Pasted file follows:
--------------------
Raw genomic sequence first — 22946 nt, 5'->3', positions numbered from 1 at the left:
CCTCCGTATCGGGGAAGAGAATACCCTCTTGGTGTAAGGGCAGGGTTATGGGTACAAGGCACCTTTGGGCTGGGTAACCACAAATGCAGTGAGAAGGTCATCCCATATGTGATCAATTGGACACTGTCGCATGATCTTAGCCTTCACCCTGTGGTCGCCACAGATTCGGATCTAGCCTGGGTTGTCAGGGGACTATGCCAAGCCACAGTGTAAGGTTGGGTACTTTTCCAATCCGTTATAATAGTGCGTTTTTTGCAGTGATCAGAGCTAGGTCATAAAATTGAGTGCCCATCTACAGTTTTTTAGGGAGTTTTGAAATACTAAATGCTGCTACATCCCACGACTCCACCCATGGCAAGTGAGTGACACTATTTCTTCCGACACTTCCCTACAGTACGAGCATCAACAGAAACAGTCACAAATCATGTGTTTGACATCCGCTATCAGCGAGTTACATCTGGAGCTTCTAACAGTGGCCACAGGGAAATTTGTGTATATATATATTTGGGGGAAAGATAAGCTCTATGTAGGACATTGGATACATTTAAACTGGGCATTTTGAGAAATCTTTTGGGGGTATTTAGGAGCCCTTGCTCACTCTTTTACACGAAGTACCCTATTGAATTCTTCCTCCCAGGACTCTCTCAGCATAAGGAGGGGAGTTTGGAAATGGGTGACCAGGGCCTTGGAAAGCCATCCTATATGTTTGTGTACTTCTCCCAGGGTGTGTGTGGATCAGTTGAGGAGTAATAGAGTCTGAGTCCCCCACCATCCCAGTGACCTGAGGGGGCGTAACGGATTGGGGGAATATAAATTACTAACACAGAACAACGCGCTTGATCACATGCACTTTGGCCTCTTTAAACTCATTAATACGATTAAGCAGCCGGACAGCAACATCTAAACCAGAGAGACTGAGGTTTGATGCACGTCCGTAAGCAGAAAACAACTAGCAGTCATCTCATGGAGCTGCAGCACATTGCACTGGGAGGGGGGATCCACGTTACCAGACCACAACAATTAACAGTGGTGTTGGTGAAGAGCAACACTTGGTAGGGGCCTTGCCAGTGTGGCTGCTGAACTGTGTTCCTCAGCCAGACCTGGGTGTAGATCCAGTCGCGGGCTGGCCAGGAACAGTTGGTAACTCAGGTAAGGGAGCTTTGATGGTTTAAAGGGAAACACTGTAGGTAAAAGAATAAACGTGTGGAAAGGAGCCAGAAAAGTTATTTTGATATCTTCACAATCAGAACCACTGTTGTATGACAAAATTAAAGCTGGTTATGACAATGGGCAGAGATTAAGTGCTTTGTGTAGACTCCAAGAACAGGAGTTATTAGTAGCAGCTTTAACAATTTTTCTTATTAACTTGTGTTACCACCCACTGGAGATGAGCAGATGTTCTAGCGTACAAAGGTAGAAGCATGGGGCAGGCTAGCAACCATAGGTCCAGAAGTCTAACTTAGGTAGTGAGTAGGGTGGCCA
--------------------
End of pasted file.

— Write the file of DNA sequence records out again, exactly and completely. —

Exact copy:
Raw genomic sequence first — 22946 nt, 5'->3', positions numbered from 1 at the left:
CCTCCGTATCGGGGAAGAGAATACCCTCTTGGTGTAAGGGCAGGGTTATGGGTACAAGGCACCTTTGGGCTGGGTAACCACAAATGCAGTGAGAAGGTCATCCCATATGTGATCAATTGGACACTGTCGCATGATCTTAGCCTTCACCCTGTGGTCGCCACAGATTCGGATCTAGCCTGGGTTGTCAGGGGACTATGCCAAGCCACAGTGTAAGGTTGGGTACTTTTCCAATCCGTTATAATAGTGCGTTTTTTGCAGTGATCAGAGCTAGGTCATAAAATTGAGTGCCCATCTACAGTTTTTTAGGGAGTTTTGAAATACTAAATGCTGCTACATCCCACGACTCCACCCATGGCAAGTGAGTGACACTATTTCTTCCGACACTTCCCTACAGTACGAGCATCAACAGAAACAGTCACAAATCATGTGTTTGACATCCGCTATCAGCGAGTTACATCTGGAGCTTCTAACAGTGGCCACAGGGAAATTTGTGTATATATATATTTGGGGGAAAGATAAGCTCTATGTAGGACATTGGATACATTTAAACTGGGCATTTTGAGAAATCTTTTGGGGGTATTTAGGAGCCCTTGCTCACTCTTTTACACGAAGTACCCTATTGAATTCTTCCTCCCAGGACTCTCTCAGCATAAGGAGGGGAGTTTGGAAATGGGTGACCAGGGCCTTGGAAAGCCATCCTATATGTTTGTGTACTTCTCCCAGGGTGTGTGTGGATCAGTTGAGGAGTAATAGAGTCTGAGTCCCCCACCATCCCAGTGACCTGAGGGGGCGTAACGGATTGGGGGAATATAAATTACTAACACAGAACAACGCGCTTGATCACATGCACTTTGGCCTCTTTAAACTCATTAATACGATTAAGCAGCCGGACAGCAACATCTAAACCAGAGAGACTGAGGTTTGATGCACGTCCGTAAGCAGAAAACAACTAGCAGTCATCTCATGGAGCTGCAGCACATTGCACTGGGAGGGGGGATCCACGTTACCAGACCACAACAATTAACAGTGGTGTTGGTGAAGAGCAACACTTGGTAGGGGCCTTGCCAGTGTGGCTGCTGAACTGTGTTCCTCAGCCAGACCTGGGTGTAGATCCAGTCGCGGGCTGGCCAGGAACAGTTGGTAACTCAGGTAAGGGAGCTTTGATGGTTTAAAGGGAAACACTGTAGGTAAAAGAATAAACGTGTGGAAAGGAGCCAGAAAAGTTATTTTGATATCTTCACAATCAGAACCACTGTTGTATGACAAAATTAAAGCTGGTTATGACAATGGGCAGAGATTAAGTGCTTTGTGTAGACTCCAAGAACAGGAGTTATTAGTAGCAGCTTTAACAATTTTTCTTATTAACTTGTGTTACCACCCACTGGAGATGAGCAGATGTTCTAGCGTACAAAGGTAGAAGCATGGGGCAGGCTAGCAACCATAGGTCCAGAAGTCTAACTTAGGTAGTGAGTAGGGTGGCCA